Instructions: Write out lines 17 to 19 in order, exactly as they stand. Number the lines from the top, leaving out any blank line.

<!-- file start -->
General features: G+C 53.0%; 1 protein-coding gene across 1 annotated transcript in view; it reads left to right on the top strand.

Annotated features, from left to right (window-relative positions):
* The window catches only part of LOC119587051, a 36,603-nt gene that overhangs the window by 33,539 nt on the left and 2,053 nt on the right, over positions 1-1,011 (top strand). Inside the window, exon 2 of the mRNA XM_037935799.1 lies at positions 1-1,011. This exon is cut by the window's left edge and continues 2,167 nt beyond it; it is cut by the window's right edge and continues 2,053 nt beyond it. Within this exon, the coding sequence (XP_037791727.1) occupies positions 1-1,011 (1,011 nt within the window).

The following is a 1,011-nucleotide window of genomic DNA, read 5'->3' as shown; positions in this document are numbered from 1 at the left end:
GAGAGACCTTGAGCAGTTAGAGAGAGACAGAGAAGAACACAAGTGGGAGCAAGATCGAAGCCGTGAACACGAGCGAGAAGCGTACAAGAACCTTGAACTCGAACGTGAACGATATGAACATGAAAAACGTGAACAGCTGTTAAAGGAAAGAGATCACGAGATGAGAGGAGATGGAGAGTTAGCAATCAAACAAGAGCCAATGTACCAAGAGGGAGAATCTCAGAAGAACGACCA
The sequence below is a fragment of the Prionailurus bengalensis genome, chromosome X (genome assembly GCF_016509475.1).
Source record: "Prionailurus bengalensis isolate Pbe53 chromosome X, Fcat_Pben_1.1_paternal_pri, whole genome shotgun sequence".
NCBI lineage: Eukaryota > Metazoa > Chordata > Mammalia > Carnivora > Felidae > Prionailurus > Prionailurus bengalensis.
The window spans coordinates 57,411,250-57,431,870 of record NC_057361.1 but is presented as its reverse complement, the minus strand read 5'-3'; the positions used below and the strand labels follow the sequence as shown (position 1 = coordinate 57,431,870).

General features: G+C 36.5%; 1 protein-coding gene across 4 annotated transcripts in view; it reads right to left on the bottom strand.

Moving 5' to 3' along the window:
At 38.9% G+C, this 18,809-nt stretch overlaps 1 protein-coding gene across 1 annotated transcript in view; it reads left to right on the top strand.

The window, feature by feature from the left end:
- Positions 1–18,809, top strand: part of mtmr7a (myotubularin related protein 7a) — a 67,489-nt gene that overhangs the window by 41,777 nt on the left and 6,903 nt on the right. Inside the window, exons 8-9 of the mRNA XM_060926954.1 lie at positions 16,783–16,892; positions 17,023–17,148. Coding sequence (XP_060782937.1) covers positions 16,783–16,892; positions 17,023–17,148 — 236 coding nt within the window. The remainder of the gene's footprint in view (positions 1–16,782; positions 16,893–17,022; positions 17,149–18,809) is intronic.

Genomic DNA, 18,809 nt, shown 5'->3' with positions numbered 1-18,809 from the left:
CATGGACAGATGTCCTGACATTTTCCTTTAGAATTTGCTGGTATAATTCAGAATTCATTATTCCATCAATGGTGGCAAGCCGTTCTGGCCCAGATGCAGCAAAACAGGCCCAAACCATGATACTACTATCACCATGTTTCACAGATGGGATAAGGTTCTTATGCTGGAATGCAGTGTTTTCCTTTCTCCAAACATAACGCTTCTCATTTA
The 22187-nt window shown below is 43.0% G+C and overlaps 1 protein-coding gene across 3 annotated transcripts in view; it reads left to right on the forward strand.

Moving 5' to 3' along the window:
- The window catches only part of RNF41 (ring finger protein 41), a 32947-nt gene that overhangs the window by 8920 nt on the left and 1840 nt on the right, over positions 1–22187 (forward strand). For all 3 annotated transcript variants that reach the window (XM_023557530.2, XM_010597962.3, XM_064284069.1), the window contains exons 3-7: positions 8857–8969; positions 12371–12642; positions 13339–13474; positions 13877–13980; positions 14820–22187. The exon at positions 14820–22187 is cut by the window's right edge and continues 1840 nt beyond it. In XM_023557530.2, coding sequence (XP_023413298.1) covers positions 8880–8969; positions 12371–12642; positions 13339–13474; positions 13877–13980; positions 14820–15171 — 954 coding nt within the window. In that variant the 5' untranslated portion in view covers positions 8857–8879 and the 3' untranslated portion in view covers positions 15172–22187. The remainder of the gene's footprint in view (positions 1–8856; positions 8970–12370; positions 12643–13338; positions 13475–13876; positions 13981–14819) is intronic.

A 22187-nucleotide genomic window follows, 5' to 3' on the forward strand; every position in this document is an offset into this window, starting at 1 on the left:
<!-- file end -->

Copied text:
The 22187-nt window shown below is 43.0% G+C and overlaps 1 protein-coding gene across 3 annotated transcripts in view; it reads left to right on the forward strand.

Moving 5' to 3' along the window:
- The window catches only part of RNF41 (ring finger protein 41), a 32947-nt gene that overhangs the window by 8920 nt on the left and 1840 nt on the right, over positions 1–22187 (forward strand). For all 3 annotated transcript variants that reach the window (XM_023557530.2, XM_010597962.3, XM_064284069.1), the window contains exons 3-7: positions 8857–8969; positions 12371–12642; positions 13339–13474; positions 13877–13980; positions 14820–22187. The exon at positions 14820–22187 is cut by the window's right edge and continues 1840 nt beyond it. In XM_023557530.2, coding sequence (XP_023413298.1) covers positions 8880–8969; positions 12371–12642; positions 13339–13474; positions 13877–13980; positions 14820–15171 — 954 coding nt within the window. In that variant the 5' untranslated portion in view covers positions 8857–8879 and the 3' untranslated portion in view covers positions 15172–22187. The remainder of the gene's footprint in view (positions 1–8856; positions 8970–12370; positions 12643–13338; positions 13475–13876; positions 13981–14819) is intronic.